Video: Home improvement, miles above Earth

By Senior editor
updated 11/23/2008 9:10:37 PM ET 2008-11-24T02:10:37

An attempt by astronauts to repair a new water recycler designed to convert urine into drinkable water met with mixed results Sunday aboard the international space station.

Space station skipper Michael Fincke and Endeavour shuttle astronaut Don Pettit removed a set of washerlike vibration dampeners from a centrifuge used to distill water from urine, which engineers hoped would solve the system's early shutdown woes.

During its initial startup tests, the recycling system's urine processor shut down after only two hours in action. A separate sweat and wastewater processor has been working more or less as expected.

After Sunday's repair attempt, astronauts reported hearing a new sound from the device, though it initially continued functioning even after flight controllers began seeing symptoms related to the earlier shutdowns. Less than three hours after Sunday's startup, the unit shut down once more after processing about a gallon (3.8 liters) of urine collected by the station crew.

"That's a third of a tank right there, so that sounds like potential," said Fincke. "It looks like we made things better, but we're still maybe not there yet."

The urine processor is supposed to run for about four hours at a time, but vibrations within its spinning centrifuge may be leading to some unexpected contact inside the intricate machine, forcing it to draw more power, slow its motor and ultimately shut down, mission managers said.

Astronauts delivered the system last week aboard NASA's shuttle Endeavour, which also toted a spare kitchen, bathroom and other equipment to support larger station crews. The water recycler is part of a vital $250 million NASA life support system that must perform properly in order for the space station to jump to double-sized, six-person crews next May.

Vital for larger station crews
The new recycling system is designed to reduce the space station's reliance on water shipments from visiting NASA shuttles and other spacecraft from Russia, Europe and Japan. Endeavour, for example, is delivering 1,000 pounds (453 kilograms) of water on this trip alone, shuttle commander Chris Ferguson told reporters.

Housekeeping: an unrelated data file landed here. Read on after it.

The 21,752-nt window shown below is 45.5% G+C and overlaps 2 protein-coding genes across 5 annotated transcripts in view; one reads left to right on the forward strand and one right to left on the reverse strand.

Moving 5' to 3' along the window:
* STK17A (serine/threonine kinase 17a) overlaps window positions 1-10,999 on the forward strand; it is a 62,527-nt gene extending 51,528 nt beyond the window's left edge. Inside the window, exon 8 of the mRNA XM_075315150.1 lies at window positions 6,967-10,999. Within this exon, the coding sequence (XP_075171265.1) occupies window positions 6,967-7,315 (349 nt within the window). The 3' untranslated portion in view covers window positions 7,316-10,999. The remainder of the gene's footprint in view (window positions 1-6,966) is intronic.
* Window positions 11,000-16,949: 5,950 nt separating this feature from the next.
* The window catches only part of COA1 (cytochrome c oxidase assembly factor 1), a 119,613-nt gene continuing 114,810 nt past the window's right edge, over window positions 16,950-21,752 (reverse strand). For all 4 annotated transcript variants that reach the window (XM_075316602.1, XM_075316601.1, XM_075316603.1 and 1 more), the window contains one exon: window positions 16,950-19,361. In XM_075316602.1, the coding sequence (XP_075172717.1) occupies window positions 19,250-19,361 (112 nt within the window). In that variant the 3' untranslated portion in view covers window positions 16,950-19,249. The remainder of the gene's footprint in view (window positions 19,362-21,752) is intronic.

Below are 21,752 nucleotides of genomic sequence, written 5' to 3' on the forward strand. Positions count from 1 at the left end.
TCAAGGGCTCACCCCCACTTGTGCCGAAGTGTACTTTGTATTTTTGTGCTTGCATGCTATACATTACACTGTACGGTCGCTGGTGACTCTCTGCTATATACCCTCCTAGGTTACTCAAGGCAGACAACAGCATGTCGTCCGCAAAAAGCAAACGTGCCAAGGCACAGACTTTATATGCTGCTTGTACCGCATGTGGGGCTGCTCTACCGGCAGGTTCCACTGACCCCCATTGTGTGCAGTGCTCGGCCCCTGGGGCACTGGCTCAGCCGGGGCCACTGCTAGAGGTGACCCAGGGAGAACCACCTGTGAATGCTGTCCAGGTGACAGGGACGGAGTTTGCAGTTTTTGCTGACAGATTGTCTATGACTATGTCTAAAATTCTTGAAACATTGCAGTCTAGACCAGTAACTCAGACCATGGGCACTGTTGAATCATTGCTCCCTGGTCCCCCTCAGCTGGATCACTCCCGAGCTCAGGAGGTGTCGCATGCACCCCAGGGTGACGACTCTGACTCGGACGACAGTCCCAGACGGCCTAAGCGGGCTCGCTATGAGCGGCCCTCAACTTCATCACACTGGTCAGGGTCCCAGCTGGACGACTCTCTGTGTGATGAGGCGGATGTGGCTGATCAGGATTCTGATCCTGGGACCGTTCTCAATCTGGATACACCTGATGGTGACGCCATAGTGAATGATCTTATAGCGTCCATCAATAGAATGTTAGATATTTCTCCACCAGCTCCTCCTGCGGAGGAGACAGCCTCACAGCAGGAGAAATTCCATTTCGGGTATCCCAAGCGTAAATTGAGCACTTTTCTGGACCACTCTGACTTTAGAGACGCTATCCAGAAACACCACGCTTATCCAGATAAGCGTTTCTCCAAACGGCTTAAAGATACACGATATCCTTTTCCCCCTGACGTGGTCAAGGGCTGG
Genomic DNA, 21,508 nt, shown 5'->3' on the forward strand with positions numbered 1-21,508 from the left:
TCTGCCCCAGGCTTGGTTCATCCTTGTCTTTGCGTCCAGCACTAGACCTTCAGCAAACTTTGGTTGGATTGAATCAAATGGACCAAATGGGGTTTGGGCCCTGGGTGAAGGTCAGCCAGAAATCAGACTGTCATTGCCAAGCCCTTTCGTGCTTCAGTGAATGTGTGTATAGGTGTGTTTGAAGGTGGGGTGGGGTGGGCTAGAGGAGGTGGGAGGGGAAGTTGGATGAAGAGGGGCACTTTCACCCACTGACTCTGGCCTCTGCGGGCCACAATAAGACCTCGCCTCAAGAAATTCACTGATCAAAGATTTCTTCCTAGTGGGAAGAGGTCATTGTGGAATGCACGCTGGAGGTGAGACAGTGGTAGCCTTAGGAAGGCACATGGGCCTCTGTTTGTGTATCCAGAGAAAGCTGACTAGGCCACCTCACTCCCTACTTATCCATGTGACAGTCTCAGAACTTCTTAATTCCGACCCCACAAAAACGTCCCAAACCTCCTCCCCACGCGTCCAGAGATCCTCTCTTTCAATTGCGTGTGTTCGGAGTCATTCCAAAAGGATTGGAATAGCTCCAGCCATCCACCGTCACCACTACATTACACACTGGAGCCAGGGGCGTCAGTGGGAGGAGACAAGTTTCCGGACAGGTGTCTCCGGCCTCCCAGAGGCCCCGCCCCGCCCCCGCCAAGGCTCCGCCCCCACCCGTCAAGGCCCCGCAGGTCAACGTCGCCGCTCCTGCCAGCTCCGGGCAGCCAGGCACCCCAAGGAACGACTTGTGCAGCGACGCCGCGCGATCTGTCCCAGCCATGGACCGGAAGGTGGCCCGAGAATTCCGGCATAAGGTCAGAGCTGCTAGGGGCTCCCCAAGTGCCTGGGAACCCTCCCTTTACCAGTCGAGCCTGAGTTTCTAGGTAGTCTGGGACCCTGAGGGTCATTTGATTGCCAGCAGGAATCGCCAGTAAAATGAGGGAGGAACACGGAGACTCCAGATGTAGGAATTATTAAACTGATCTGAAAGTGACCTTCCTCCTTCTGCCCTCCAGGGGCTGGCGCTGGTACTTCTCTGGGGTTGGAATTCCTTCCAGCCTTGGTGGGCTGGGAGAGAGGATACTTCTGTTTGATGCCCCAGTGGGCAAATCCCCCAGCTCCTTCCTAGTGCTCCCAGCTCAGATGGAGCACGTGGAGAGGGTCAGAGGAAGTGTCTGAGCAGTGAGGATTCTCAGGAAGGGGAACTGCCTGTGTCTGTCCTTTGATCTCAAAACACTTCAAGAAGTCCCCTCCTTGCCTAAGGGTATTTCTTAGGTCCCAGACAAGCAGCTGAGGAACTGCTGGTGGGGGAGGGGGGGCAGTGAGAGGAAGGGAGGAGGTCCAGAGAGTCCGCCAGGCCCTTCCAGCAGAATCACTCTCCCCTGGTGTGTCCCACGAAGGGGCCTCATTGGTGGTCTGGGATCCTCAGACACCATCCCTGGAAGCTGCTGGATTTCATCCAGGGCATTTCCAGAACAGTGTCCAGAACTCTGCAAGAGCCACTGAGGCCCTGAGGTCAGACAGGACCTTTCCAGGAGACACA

"We really want to be confident that the system will run long term," space station flight engineer Courtenay McMillan said late Sunday, "so that when we start six-person crews in May, we'll know that we've got a stable platform for life support systems operations."

McMillan said engineers are optimistic that removing the dampeners will work, but they are also eyeing other possible causes for the malfunctioning system.

"We're not 100 percent sure by any means that this is the mechanism causing the problem, but it is one way it could try and slow the motor down," McMillan said.

With the dampeners removed, the urine processor will make more noise inside the station, but astronauts may be able to muffle that effect if their fix is successful, she added.

Some samples collected
Astronauts aboard the station have managed to run some urine through the water recycler, as well as a batch of moisture siphoned from the station's atmosphere, but not the amount flight controllers had hoped for.

Image: Working on water recycler
NASA
Endeavour astronaut Don Pettit works on the international space station's water recycling system on Nov. 19. The system suffered through some glitches after installation.
The processor has produced water samples composed of mostly of wastewater, with just 10 percent — about one-third of the expected amount — made up of recycled urine, McMillan said. Engineers plan to spend about 90 days testing the water recycling system before approving its use by station astronauts.

Mission Control has told Endeavour's astronauts that flight controllers currently don't plan to extend their mission by one extra day to prolong troubleshooting with the troublesome urine processor.

But McMillan said the option is still on the table should engineers decide they have to return the urine processor to Earth for an extensive overhaul. There are no spares of the system in existence. The decision to bring the unit home will not be made lightly, she added.

"We haven't started talking about when we'd stop troubleshooting on orbit and decide to bring the unit home," McMillan said. "That's a pretty big decision to make."

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